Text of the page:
Norcross city council moves for blanket re-appointment

NORCROSS - In a special called meeting Monday night, Norcross council members voted to re-appoint all retained city professionals, including city attorney Peter Boyce.

In a surprise move, councilman Tim Hopton made the motion for blanket re-appointment, and councilman Bruce Smith seconded it. In light of the fact that the position of city attorney was publicly advertised in the city's legal organ and two applications were received, councilman Mike Lovelady objected saying, "We need to interview both applicants. We accepted these applications." Mayor Lillian Webb concurred, saying "it is common courtesy."

The two applicants for the position of Norcross city attorney were Peter Boyce and Joe Fowler, currently city attorneys for Chamblee and Stone Mountain, respectively. Hopton maintained that Fowler's application was incomplete, as he had not answered all the questions.

Lovelady countered with his concern that "Peter is a good litigator and has experience as our city attorney, but he sat in on an illegal executive session. A good municipal attorney would have stopped the meeting. We need an attorney who reduces litigation, not one who brings on more."

The executive session to which Lovelady referred concerned former city clerk Sue Dennen.

Mayor pro tem David McLeroy said the reason that he "flip-flopped" on the issue was his worry that "we have so many pending legal matters. Peter has been with us for 18 years, and I'm comfortable with him."

Smith and councilman Josh Bare both commented that they had "changed their minds." The appointments will be reviewed again in November and every year thereafter, according to a recently adopted policy.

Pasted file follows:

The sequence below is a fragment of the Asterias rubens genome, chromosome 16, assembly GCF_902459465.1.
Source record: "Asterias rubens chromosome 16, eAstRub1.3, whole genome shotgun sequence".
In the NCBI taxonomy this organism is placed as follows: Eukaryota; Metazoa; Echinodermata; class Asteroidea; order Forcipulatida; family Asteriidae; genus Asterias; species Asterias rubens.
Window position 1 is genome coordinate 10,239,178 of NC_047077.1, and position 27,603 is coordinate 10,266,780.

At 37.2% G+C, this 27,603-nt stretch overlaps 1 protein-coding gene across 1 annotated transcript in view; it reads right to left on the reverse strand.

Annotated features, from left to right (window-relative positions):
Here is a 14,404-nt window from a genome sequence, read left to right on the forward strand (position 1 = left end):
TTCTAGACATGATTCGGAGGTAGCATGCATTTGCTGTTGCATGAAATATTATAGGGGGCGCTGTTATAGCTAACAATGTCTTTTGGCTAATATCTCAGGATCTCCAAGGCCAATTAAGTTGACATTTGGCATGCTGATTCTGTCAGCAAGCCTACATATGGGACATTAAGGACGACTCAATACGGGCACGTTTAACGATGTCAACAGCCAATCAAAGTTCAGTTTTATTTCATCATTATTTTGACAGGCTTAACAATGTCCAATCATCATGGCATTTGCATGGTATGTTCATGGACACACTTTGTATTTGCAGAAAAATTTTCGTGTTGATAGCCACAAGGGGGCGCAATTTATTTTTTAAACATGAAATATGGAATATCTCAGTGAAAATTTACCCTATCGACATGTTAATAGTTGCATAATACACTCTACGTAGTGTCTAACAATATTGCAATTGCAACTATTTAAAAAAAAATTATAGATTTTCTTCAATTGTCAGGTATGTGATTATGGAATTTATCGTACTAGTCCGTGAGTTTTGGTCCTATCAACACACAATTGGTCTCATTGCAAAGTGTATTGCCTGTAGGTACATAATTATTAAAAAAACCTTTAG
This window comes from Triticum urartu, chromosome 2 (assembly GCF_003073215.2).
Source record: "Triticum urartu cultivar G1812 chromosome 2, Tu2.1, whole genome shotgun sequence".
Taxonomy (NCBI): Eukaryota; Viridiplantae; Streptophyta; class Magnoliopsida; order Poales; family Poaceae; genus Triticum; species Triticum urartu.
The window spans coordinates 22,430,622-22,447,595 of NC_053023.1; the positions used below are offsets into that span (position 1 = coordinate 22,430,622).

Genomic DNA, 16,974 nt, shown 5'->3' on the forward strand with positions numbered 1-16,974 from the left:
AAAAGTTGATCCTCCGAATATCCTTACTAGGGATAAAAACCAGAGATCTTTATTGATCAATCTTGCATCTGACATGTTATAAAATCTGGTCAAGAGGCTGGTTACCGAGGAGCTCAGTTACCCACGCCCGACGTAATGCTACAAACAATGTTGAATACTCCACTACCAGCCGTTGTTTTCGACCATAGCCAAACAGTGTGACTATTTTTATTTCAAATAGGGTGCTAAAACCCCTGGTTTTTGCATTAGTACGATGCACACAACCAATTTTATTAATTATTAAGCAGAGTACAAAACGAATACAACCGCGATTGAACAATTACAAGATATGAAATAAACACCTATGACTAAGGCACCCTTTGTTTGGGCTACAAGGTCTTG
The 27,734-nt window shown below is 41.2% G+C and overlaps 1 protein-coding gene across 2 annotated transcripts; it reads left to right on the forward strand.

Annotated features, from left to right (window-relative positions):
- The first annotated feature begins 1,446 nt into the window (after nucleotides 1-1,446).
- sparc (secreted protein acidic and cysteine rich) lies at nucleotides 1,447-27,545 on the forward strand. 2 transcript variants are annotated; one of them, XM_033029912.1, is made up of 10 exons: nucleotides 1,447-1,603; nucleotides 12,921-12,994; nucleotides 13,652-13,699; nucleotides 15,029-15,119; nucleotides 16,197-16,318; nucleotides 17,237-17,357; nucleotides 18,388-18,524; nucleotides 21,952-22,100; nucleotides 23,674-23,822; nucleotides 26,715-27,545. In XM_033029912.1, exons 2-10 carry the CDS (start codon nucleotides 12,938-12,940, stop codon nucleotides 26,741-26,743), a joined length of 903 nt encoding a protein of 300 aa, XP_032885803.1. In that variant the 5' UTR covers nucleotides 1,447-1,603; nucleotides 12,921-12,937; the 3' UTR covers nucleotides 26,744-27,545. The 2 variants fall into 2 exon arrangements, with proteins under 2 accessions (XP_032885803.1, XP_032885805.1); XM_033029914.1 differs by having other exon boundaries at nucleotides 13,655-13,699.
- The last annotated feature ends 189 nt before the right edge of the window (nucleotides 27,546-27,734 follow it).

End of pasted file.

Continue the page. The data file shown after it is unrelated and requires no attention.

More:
Back to square one

on Log Cabin

Another item on the agenda made available to the public at the start of the meeting for the special called session was the handling of the historic Log Cabin.

In the regularly scheduled council meeting March 7, Bare suggested disassembling the cabin and putting it in storage.

Bids were recently solicited from companies who could move the cabin to another location, but the lowest bid, $25,000, was not received by the deadline, according to Brad Cole of Public Works.

The highest bid so far has been $39,000. Smith said in the March 7 meeting that "I have not encountered many citizens who are interested in moving the cabin for that kind of money."

Mayor Webb expressed her frustration with the issue, saying that "we have been talking about this for a year, and it's time we decided something."

Monday night, the council gave Norcross resident Dale Marlowe two weeks to solicit more bids to move the cabin. Marlowe had spoken out in the previous meeting about her concern for the preservation of the structure.